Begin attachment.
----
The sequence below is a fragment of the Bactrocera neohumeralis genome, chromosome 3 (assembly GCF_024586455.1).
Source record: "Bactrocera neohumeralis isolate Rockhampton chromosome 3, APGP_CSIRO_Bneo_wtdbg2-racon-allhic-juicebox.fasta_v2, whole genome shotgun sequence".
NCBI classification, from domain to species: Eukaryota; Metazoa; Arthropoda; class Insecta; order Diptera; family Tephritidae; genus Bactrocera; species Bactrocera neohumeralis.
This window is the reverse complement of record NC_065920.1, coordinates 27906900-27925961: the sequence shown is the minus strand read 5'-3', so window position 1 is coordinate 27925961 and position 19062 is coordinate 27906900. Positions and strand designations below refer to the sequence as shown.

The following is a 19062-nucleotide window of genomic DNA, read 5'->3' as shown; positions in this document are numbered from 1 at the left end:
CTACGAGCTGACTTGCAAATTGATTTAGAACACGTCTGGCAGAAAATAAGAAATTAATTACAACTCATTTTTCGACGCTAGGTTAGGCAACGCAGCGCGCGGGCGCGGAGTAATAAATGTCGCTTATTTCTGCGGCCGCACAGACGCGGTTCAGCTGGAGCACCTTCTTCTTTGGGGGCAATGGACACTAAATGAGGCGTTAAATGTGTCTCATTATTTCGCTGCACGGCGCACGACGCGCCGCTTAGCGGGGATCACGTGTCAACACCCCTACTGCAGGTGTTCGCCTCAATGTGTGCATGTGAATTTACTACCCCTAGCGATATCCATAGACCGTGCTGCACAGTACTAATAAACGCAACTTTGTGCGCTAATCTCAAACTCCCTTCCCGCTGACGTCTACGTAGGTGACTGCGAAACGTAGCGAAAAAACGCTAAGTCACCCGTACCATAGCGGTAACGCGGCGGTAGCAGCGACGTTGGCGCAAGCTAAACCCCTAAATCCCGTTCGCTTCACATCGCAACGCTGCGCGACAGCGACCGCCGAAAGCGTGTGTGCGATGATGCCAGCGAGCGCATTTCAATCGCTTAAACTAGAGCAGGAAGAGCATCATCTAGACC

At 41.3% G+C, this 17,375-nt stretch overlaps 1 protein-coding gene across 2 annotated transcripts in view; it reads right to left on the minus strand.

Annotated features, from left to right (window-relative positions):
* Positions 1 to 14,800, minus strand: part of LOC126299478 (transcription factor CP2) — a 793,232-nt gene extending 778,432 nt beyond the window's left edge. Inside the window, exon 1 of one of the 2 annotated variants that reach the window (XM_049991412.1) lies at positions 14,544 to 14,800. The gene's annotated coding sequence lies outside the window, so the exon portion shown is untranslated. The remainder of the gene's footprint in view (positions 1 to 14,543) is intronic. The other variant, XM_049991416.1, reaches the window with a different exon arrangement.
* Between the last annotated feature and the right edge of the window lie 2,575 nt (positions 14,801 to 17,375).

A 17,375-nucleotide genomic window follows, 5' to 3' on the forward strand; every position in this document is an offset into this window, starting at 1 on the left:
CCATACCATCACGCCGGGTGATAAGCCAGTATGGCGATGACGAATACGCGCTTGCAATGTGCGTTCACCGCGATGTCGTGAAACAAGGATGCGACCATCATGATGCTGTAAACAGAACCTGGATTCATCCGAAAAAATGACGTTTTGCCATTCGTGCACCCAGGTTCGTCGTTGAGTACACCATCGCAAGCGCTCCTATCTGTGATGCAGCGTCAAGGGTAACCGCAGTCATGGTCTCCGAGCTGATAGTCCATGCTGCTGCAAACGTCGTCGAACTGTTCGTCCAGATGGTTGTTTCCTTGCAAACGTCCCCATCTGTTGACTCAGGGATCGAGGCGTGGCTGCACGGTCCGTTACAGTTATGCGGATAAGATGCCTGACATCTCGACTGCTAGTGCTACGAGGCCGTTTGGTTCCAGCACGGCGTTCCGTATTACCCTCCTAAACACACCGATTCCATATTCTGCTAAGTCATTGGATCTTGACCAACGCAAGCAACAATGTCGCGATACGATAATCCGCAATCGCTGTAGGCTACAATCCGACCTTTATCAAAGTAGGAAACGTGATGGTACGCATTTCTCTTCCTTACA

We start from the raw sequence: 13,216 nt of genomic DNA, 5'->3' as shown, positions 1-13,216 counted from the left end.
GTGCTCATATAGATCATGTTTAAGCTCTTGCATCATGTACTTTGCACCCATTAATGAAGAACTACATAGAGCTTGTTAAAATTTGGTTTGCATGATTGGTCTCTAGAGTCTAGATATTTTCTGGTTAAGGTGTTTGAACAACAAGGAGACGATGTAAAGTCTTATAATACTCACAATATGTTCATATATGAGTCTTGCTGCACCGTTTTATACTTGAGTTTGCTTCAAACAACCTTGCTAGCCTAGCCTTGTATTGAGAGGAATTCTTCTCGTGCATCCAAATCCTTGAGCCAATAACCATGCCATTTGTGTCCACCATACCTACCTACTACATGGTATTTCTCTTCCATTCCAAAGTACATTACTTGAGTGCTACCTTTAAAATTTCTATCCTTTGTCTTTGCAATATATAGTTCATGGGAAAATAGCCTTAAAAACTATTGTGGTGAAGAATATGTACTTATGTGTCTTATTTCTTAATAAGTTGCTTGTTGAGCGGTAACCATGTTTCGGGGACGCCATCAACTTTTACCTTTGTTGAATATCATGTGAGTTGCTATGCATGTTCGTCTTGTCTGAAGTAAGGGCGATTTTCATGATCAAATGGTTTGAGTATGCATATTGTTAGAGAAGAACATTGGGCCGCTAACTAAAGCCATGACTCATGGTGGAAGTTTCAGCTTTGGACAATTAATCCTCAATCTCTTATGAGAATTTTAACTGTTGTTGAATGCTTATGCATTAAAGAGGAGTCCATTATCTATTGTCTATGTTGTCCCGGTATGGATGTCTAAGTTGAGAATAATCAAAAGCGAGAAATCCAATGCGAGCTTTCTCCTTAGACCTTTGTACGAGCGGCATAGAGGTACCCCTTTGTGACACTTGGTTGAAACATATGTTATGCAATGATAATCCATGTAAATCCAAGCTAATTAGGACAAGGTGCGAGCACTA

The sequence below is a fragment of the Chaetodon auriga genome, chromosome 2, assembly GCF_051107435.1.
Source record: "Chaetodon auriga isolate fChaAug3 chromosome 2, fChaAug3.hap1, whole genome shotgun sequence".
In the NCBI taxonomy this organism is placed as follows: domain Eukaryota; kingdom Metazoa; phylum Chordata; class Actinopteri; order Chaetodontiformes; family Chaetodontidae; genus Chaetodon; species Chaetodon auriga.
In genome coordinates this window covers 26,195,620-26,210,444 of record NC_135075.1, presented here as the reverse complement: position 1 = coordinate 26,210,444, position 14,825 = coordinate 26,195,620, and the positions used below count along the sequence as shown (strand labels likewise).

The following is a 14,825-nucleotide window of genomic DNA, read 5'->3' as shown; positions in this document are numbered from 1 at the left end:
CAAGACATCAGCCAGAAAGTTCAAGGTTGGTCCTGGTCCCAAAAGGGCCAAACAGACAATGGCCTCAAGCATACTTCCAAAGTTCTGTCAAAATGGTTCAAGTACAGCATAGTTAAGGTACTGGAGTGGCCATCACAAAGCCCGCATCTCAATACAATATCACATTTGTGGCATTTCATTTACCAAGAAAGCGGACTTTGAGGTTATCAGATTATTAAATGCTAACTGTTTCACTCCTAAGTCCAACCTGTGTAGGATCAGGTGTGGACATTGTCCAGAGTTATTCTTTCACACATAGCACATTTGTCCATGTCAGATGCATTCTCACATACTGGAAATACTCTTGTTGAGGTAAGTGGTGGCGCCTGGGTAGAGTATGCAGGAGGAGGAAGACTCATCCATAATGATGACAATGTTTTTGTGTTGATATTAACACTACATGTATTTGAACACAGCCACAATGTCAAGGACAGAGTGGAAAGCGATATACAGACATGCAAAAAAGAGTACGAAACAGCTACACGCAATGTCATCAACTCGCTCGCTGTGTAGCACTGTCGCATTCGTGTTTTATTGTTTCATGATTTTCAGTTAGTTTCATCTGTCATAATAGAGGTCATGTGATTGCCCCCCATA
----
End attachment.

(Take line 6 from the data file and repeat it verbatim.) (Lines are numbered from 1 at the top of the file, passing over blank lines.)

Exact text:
CTACGAGCTGACTTGCAAATTGATTTAGAACACGTCTGGCAGAAAATAAGAAATTAATTACAACTCATTTTTCGACGCTAGGTTAGGCAACGCAGCGCGCGGGCGCGGAGTAATAAATGTCGCTTATTTCTGCGGCCGCACAGACGCGGTTCAGCTGGAGCACCTTCTTCTTTGGGGGCAATGGACACTAAATGAGGCGTTAAATGTGTCTCATTATTTCGCTGCACGGCGCACGACGCGCCGCTTAGCGGGGATCACGTGTCAACACCCCTACTGCAGGTGTTCGCCTCAATGTGTGCATGTGAATTTACTACCCCTAGCGATATCCATAGACCGTGCTGCACAGTACTAATAAACGCAACTTTGTGCGCTAATCTCAAACTCCCTTCCCGCTGACGTCTACGTAGGTGACTGCGAAACGTAGCGAAAAAACGCTAAGTCACCCGTACCATAGCGGTAACGCGGCGGTAGCAGCGACGTTGGCGCAAGCTAAACCCCTAAATCCCGTTCGCTTCACATCGCAACGCTGCGCGACAGCGACCGCCGAAAGCGTGTGTGCGATGATGCCAGCGAGCGCATTTCAATCGCTTAAACTAGAGCAGGAAGAGCATCATCTAGACC